Pursuant to this new statute, consent must now be recorded, either in writing through an approved form, or through an audio/video recording.  It must be communicated to the suspect that he or she has the right to refuse the search.  It also provides that he or she can revoke their consent at any time.  Though this may be dicey, because the revocation would not be recorded unless there was a dash cam, or other recorder, recording the audio.  The one exception for the recordation of consent is if there is an issue of officer safety.  Basically, if the cop can articulate some justification for believing there may be some weapon that could potentially harm him or her, then the statute flies out the window.

Remember, states are generally free to provide greater protection of civil liberties than is provided for in the U.S. Constitution (i.e., the US Supreme Court), which West Virginia has done here.  However, states are not free to provide less protection.  Hence, West Virginia could not pass a statute (that would be constitutional) which would allow officers to search vehicles without probable cause or consent.

The statute will take effect January 11, 2011.

Here is the statute:

A BILL to amend of the Code of West Virginia, 1931, as amended, by adding thereto two new sections, designated §62-1A-10 and §62- 1A-11, all relating to searches of motor vehicles by law- enforcement officers; establishing criteria; and requiring rules.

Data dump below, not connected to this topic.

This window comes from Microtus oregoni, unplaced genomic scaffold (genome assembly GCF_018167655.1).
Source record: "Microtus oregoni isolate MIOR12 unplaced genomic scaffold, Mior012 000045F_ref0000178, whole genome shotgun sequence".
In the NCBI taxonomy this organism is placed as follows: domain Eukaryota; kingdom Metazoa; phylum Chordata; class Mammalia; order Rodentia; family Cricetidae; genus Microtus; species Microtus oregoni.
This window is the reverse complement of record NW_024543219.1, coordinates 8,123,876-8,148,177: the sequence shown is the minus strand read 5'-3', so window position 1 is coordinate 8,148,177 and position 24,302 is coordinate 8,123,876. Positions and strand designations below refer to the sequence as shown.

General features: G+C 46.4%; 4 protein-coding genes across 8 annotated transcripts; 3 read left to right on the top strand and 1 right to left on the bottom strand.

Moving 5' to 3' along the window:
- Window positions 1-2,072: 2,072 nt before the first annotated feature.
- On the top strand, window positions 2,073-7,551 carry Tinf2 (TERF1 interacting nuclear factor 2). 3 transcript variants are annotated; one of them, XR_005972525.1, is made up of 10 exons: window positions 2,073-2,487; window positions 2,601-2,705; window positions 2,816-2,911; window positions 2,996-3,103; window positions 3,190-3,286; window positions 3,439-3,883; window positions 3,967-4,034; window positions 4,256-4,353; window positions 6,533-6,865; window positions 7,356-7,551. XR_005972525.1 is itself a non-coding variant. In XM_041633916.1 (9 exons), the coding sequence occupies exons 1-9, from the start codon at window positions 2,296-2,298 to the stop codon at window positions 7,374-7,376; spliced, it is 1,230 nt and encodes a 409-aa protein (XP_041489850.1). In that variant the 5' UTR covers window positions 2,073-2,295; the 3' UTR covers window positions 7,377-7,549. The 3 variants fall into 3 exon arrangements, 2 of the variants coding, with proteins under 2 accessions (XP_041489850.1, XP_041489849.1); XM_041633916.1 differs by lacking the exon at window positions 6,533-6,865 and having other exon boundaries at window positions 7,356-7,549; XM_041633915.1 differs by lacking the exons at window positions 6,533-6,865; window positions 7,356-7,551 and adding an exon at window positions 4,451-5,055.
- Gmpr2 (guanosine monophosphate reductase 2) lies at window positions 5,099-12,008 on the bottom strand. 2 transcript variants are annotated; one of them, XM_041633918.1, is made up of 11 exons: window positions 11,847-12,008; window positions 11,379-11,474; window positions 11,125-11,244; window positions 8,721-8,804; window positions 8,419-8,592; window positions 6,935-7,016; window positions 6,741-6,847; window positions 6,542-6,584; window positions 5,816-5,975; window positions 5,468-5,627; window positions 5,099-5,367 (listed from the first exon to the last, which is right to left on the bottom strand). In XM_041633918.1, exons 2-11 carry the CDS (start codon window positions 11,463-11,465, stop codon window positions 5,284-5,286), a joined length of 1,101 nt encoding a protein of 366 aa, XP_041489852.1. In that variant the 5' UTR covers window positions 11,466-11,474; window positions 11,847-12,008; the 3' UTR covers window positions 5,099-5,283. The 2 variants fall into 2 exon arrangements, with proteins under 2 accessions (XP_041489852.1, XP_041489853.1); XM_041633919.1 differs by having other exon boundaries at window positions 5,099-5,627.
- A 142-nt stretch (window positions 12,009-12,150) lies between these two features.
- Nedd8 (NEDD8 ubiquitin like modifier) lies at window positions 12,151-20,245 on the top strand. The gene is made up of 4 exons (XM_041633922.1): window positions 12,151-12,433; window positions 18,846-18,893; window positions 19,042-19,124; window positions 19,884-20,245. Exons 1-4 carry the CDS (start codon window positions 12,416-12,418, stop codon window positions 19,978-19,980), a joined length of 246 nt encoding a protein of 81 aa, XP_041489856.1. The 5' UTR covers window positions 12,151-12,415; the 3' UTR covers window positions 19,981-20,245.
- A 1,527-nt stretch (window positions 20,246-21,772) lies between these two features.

Be it enacted by the Legislature of West Virginia:

That the Code of West Virginia, 1931, as amended, be amended by adding thereto two new sections, designated §62-1A-10 and §62- 1A-11, all to read as follows:

ARTICLE 1A. SEARCH AND SEIZURE.
§62-1A-10. Motor vehicle searches.

(a) A law-enforcement officer who stops a motor vehicle for an alleged violation of a law or ordinance regulating traffic may not search the vehicle unless the law-enforcement officer:
(1) Has probable cause or another legal basis for the search;
(2) Conducts a search for weapons based on an articulation of a reasonable fear for the officer’s safety or the safety of others;
(3) Obtains the written consent of the operator of the vehicle on a form that complies with subsection (b), section eleven of this article; or
(4) Obtains the oral consent of the operator of the vehicle and ensures that the oral consent is evidenced by an audio and video recording that complies with subsection (c), section eleven of this article.
(b) This section takes effect on January 1, 2011.

§62-1A-11. Rules for certain evidence of consent to vehicle search.

(a) To facilitate the implementation of section ten of this article the Director of the Governor’s Committee on Crime, Delinquency and Corrections, in consultation with the Division of Motor Vehicles, shall propose emergency and legislative rules in accordance with article three, chapter twenty-nine-a of this code to establish the requirements for: